I found myself waiting patiently for the members of Hildamay to assemble on stage. They appeared to be a bunch of guys with skinny jeans and long fringes swept across they’re faces. The anticipating crowd were welcomed with some fast and furious finger tapping from the guitarist Richard Ostrowski, which led into a chaotic drum solo.
This roped in perfectly to the first song ‘Lie Or A Secret’: a fast and thrash driven song that will conjure up any mosh pit. Fast paced guitars and brutal drumming were consistent for the first minute and a half before reaching its ambient mid section accompanied with Josh’s Brandon Boyd vocals.
I felt chills going down my spine as the high notes he was reaching were aligned flawlessly with the melodic delicacy of the instruments. These guys really surpassed anything I had thought prior to playing! This jaw dropping display of musicianship sent me crashing back down from a great height with the brutal assault of drumming and shrieking vocals from Josh. It felt as though they were reminding me of the laws of gravity!!
What separates Hildamay from their contemporaries in my eyes is their ability to weave in complexity while maintaining a solid groove in the song writing process. This would appear more applicable to the itunes single ‘Pearls and Diamonds’ as I found myself wanting to dance along with several fans that had already taken the initiative to do so. I found myself caught of guard again when the chorus entered heavier territory.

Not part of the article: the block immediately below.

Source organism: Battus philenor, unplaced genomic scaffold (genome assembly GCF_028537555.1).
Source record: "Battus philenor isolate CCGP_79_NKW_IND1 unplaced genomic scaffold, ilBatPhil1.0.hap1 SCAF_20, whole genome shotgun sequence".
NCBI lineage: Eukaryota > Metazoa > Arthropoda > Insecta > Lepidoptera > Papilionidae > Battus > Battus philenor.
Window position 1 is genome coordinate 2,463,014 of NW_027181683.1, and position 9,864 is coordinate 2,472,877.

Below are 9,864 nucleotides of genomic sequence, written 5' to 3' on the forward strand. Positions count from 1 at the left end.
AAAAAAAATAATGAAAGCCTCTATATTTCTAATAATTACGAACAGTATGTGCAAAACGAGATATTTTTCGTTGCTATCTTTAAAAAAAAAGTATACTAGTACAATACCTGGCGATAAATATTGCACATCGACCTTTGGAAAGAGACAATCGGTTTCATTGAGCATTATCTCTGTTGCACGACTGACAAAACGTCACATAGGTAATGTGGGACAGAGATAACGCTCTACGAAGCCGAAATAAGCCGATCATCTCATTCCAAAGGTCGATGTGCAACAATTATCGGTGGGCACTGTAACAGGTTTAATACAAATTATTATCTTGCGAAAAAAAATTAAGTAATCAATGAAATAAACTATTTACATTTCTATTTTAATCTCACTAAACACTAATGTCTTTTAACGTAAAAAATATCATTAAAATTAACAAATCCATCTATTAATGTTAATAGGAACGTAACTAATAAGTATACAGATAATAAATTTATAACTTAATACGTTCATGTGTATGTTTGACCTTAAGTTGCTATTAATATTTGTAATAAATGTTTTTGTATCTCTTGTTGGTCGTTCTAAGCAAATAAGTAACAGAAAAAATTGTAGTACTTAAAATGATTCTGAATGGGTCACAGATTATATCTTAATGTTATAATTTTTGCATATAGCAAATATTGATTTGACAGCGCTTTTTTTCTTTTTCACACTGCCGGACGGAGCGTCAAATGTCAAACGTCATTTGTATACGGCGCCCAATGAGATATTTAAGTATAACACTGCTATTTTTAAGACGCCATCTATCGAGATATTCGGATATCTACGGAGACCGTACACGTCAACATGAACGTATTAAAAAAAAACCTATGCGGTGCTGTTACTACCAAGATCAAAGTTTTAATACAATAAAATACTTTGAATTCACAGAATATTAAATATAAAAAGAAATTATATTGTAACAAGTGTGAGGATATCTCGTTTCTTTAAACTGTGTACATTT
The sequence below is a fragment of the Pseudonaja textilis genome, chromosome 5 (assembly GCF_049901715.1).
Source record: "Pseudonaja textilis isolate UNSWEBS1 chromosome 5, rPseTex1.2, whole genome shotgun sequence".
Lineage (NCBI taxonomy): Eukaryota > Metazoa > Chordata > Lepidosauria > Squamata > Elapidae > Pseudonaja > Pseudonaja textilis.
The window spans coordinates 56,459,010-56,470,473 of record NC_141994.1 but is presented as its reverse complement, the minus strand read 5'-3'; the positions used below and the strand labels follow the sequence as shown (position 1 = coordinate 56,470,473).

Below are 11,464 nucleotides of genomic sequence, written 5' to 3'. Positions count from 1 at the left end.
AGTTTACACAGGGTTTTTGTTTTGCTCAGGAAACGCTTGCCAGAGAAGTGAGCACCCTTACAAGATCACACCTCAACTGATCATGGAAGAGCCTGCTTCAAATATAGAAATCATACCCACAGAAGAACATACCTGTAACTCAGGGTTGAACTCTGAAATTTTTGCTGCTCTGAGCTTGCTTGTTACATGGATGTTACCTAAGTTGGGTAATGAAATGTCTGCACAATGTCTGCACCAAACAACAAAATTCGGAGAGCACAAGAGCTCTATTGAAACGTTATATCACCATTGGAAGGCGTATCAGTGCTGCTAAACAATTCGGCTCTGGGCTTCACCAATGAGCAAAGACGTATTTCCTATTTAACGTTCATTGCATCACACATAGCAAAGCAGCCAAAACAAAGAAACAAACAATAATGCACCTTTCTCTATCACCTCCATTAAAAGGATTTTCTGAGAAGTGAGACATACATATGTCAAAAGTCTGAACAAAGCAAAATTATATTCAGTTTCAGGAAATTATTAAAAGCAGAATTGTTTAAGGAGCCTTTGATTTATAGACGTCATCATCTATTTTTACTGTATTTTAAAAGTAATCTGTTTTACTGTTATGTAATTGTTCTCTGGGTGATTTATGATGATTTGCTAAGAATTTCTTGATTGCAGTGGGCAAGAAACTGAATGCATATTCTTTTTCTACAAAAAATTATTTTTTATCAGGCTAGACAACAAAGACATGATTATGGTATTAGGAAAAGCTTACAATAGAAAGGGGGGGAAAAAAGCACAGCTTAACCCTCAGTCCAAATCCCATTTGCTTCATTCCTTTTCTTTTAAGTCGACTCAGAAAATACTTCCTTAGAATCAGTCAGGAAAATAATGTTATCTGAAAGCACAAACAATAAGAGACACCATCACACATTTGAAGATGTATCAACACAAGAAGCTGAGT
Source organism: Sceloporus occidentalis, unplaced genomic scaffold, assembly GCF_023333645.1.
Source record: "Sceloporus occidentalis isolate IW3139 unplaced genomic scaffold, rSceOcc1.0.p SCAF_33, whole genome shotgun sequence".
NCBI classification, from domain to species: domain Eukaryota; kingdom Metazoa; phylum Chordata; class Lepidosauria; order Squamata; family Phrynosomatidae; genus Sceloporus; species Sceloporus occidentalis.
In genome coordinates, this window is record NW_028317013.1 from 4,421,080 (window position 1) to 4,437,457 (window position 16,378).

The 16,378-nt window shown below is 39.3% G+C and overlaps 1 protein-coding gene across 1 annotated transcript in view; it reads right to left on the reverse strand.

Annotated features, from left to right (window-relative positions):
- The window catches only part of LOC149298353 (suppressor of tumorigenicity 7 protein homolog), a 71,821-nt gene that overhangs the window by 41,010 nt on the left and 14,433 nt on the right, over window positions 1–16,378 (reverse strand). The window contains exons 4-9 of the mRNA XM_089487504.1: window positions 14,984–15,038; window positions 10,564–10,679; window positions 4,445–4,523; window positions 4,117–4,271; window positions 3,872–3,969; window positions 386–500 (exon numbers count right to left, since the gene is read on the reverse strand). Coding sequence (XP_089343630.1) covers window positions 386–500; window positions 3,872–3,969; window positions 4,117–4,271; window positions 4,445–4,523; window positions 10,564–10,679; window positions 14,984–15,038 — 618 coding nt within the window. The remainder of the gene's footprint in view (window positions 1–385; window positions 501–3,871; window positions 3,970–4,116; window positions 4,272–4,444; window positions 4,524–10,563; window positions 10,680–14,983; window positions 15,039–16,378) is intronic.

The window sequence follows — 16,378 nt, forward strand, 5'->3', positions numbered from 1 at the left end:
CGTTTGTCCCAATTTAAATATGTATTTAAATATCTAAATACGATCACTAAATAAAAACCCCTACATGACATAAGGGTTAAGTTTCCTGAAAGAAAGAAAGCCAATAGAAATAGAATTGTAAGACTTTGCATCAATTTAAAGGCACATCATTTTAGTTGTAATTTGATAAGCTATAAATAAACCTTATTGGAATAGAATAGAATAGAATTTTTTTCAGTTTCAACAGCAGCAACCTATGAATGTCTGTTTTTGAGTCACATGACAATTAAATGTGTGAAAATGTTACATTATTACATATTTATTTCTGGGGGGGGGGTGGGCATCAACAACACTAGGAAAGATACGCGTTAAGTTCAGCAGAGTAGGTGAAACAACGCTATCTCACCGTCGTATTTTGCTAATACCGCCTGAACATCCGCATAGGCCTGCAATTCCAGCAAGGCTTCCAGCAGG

The crowd mirrored the bands transitions with mosh pits in the heavier moments, dancing in the funkier sections and several fans were singing along to the chorus of ‘Lost At Sea’.
Hildamay’s set reached its closure with the seven minute epic ‘Caught In Crossfire’. I always tell myself at every gig I go to there is a song like no other, a song that will make everyone go crazy and the song that everyone wants to hear: this was that song. This is by far the most encompassing piece of music written by Hildamay as the musicians shift and slide into different transitions before entering a tribal drum solo.
I knew that something was building up and so did everyone else as the guitarists intervened propelling these guys into a soaring post-rock outro taking the already euphoric fans, myself being one of them, with them. A stage dive from Josh into the raised fans arms was the perfect ending to the set, validating the unity between these guys and their following and I have to admit I also felt sucked in by it.
Hildamay surpassed my expectations and are truly craftsman worthy of their trade. A band that rebukes being categorised in their pursuit of shaping a sound the way they see fit.